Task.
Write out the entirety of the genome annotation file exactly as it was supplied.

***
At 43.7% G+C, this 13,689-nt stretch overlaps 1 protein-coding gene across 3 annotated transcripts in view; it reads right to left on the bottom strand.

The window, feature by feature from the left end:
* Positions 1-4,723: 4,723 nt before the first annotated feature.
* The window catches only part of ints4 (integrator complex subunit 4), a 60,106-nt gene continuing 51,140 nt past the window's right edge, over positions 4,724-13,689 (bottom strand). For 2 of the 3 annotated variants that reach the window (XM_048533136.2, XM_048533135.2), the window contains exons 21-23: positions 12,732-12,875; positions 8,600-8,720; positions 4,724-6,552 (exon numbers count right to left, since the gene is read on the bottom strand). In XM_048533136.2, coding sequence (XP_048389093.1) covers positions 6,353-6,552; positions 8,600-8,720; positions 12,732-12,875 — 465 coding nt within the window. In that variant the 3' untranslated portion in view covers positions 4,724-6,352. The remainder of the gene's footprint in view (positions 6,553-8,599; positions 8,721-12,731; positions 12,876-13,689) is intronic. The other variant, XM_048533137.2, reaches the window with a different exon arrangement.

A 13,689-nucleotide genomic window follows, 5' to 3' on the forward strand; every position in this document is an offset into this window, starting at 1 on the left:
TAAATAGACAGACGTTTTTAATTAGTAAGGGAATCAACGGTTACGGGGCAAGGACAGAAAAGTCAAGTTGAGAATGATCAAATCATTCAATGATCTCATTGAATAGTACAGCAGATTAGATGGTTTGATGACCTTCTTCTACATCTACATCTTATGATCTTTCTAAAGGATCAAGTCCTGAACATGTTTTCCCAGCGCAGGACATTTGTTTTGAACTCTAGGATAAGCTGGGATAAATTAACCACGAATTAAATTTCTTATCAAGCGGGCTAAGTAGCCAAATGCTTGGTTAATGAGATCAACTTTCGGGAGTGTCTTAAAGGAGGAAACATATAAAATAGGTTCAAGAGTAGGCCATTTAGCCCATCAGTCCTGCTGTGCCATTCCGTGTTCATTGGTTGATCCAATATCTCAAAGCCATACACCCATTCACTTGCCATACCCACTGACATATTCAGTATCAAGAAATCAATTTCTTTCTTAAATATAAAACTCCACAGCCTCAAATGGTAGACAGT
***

At 43.7% G+C, this 13,689-nt stretch overlaps 1 protein-coding gene across 3 annotated transcripts in view; it reads right to left on the bottom strand.

The window, feature by feature from the left end:
* Positions 1-4,723: 4,723 nt before the first annotated feature.
* The window catches only part of ints4 (integrator complex subunit 4), a 60,106-nt gene continuing 51,140 nt past the window's right edge, over positions 4,724-13,689 (bottom strand). For 2 of the 3 annotated variants that reach the window (XM_048533136.2, XM_048533135.2), the window contains exons 21-23: positions 12,732-12,875; positions 8,600-8,720; positions 4,724-6,552 (exon numbers count right to left, since the gene is read on the bottom strand). In XM_048533136.2, coding sequence (XP_048389093.1) covers positions 6,353-6,552; positions 8,600-8,720; positions 12,732-12,875 — 465 coding nt within the window. In that variant the 3' untranslated portion in view covers positions 4,724-6,352. The remainder of the gene's footprint in view (positions 6,553-8,599; positions 8,721-12,731; positions 12,876-13,689) is intronic. The other variant, XM_048533137.2, reaches the window with a different exon arrangement.

A 13,689-nucleotide genomic window follows, 5' to 3' on the forward strand; every position in this document is an offset into this window, starting at 1 on the left:
TAAATAGACAGACGTTTTTAATTAGTAAGGGAATCAACGGTTACGGGGCAAGGACAGAAAAGTCAAGTTGAGAATGATCAAATCATTCAATGATCTCATTGAATAGTACAGCAGATTAGATGGTTTGATGACCTTCTTCTACATCTACATCTTATGATCTTTCTAAAGGATCAAGTCCTGAACATGTTTTCCCAGCGCAGGACATTTGTTTTGAACTCTAGGATAAGCTGGGATAAATTAACCACGAATTAAATTTCTTATCAAGCGGGCTAAGTAGCCAAATGCTTGGTTAATGAGATCAACTTTCGGGAGTGTCTTAAAGGAGGAAACATATAAAATAGGTTCAAGAGTAGGCCATTTAGCCCATCAGTCCTGCTGTGCCATTCCGTGTTCATTGGTTGATCCAATATCTCAAAGCCATACACCCATTCACTTGCCATACCCACTGACATATTCAGTATCAAGAAATCAATTTCTTTCTTAAATATAAAACTCCACAGCCTCAAATGGTAGACAGT